We are all likely to be faced with deciding what to do with a financial windfall, and for many of us it may happen several times. For some it will be a small windfall like getting a tax refund you weren’t expecting or a yearend bonus. For others it could be a big windfall like a large sign on bonus, a severance package, a large inheritance, or winning the lottery. Every physician gets a windfall when they move from residency to attending, when they receive a large sign on bonus and a substantial income raise.
How we handle a windfall has a lot to do with the preparations we made before the windfall occurs. Do we already have a budget? Do we have financial goals in place? Are we reckless with our finances? Are we a planner or do we act impulsively? Do we currently live paycheck to paycheck?
These elements will play a big factor in how the windfall effects our lives. I know people who had a very poor outcome with a windfall and others whose life was changed for the better when the money fell into their laps.
Which of these will you be? Will the money just slip through your fingers like it never existed? Will you be better off or worse off? I would like to give you a roadmap to success so you can handle your next windfall with aplomb.
I have witnessed the effects of several people getting a windfall and how it affected their lives. For the most part, older people do better than younger people. I think this is a matter of experience. The older one has more valuable money lessons they have picked up along the way, they also have solidified their spending and saving practices. Young people have yet to learn those lessons and don’t have their life settled into a norm yet.
Lottery winnings have not benefited most winners. Roughly 70% of all lottery winners are broke in less than five years. Professional athletes who have very high paying contracts make the news when they are bankrupt a few years after ending their career. Where did their millions go? Many physicians end up a slave to their high paying job only a few years after it begins.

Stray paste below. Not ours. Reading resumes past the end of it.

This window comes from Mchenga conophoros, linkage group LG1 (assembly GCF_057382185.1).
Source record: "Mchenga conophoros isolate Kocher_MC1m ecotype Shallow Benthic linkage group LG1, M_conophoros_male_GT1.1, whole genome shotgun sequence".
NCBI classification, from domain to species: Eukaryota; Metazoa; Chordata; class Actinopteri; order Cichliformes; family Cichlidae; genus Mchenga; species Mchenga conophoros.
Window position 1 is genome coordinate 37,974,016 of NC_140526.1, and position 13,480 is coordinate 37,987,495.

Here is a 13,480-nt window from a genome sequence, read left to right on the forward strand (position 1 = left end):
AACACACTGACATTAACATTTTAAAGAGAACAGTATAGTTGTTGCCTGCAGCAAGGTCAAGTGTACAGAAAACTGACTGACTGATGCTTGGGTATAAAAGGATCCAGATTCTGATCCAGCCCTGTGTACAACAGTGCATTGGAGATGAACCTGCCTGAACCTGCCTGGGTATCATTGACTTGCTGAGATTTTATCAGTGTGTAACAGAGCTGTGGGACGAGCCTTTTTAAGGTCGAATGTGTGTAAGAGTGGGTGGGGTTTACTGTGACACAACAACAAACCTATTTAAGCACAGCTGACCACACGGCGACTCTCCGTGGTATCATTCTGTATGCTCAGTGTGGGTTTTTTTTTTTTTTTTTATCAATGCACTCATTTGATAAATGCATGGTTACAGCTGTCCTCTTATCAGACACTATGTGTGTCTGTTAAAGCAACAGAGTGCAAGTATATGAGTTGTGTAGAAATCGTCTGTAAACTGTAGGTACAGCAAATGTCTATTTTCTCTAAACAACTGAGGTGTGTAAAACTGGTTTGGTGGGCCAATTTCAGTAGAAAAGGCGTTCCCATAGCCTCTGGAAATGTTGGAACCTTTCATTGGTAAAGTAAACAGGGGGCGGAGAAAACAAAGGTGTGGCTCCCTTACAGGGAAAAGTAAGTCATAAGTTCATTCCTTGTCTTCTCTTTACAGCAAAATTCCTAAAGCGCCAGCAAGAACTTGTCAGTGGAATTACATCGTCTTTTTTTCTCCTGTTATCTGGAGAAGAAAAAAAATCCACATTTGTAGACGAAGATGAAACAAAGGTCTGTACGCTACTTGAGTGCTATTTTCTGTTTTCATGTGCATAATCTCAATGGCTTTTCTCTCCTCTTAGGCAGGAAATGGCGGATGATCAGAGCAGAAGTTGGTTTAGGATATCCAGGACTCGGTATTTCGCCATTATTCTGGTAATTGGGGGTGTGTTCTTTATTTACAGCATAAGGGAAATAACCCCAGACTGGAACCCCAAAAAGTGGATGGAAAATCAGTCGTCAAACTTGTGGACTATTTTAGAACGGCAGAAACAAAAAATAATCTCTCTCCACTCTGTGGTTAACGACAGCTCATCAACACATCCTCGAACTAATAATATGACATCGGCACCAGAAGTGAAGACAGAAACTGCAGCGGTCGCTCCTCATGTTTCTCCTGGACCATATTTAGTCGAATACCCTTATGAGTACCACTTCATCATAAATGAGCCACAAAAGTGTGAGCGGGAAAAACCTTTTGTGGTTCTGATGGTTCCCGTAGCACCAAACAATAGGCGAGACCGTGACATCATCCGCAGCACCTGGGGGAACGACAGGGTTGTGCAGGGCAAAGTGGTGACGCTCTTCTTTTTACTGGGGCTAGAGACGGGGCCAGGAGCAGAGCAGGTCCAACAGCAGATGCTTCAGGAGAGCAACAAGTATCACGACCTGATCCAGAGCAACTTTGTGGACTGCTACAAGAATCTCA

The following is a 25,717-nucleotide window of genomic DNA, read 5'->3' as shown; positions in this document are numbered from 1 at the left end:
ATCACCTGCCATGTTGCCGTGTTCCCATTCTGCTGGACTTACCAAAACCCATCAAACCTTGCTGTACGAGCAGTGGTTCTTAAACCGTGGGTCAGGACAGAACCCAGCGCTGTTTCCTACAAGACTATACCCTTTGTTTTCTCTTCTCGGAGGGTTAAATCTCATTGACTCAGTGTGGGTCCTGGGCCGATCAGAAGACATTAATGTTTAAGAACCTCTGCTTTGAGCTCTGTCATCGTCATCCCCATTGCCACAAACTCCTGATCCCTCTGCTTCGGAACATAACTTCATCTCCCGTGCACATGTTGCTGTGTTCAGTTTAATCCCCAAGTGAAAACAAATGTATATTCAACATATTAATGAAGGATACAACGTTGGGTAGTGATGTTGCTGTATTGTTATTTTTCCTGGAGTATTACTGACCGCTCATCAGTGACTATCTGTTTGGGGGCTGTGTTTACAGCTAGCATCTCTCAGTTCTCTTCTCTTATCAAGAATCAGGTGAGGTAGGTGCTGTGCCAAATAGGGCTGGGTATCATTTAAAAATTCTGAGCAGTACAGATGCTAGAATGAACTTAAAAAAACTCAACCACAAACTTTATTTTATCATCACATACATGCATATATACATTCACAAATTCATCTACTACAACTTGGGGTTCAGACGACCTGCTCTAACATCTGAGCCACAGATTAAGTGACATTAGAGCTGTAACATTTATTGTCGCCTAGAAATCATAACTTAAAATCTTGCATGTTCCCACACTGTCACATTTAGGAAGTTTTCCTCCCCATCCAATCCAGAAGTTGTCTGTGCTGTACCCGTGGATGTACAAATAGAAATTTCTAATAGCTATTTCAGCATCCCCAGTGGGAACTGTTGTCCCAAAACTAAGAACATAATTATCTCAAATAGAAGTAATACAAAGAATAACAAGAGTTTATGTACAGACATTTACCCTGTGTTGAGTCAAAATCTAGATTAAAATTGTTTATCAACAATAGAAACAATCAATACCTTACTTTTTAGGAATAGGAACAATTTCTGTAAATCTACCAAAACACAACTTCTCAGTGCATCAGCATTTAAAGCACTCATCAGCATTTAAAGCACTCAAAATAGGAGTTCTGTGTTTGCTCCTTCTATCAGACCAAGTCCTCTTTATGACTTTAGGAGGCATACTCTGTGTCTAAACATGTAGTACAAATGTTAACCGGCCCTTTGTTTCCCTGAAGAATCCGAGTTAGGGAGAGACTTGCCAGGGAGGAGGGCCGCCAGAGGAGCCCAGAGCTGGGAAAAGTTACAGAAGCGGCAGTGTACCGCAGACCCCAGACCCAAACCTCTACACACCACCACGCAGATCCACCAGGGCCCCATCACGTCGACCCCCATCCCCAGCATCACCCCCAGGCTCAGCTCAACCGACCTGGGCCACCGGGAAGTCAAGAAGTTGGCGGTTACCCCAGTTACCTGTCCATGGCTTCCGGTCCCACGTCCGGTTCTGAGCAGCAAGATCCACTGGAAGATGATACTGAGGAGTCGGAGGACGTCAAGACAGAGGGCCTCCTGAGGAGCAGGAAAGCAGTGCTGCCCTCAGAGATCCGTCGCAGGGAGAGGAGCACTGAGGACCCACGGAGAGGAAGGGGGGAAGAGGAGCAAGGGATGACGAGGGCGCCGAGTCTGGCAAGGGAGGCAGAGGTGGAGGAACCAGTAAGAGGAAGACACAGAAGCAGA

I know of one young man, living paycheck to paycheck, who actually came to me for advice after receiving notice of his upcoming windfall. He was about to inherit what to him was a large sum of money. It was more than a year’s income and the largest amount of money he had ever seen. He asked me what he should do with it. I gave him my suggestions but he didn’t follow any of them. Thirty days after receiving his inheritance, the money was gone and the purchases he made increased his monthly living expenses making him worse off than before he received it. The following month he ended up getting evicted from his apartment because he couldn’t pay the rent.
This young man was given a chance to boost his financial security. A chance to get ready for his new baby that was due in a few months. A chance to use his grandmother’s life savings for something good in his life. Yet his grandmother’s life savings was gone in less than 30 days and he was worse off for having it.
I don’t want this to happen to you. When my wife and I first got married we formulated the financial plans we chose to work toward. With every windfall we have received through the years, we simply put it towards those plans which allowed us to achieve our goals early. Now is the time to prepare so you too will be ready when a windfall hits.
There is only three things you can do with your windfall:
Save it, spend it, or give it away.
Most people have a hard time saving money. Saving does not have the instant gratification that spending provides. But this is the option that builds wealth, increases your net worth and shores up your future.
There are many places you can put your money. The first is an emergency fund. This small amount of money that is kept safely out of your hands is used in case of a true emergency. A blown transmission in your car or a job loss are considered emergencies; the down payment on a house is not an emergency.
Paying off debt is another way to save. When you pay off a debt, your net worth goes up the same amount as if you put the money into your emergency fund. Becoming debt free has great benefits beyond the financial ones. As long as you owe someone money, you are in bondage to them. Relieving bondage is a great use of your windfall. Understanding the power of becoming debt free is the purpose of my book, The Doctors Guide to Eliminating Debt.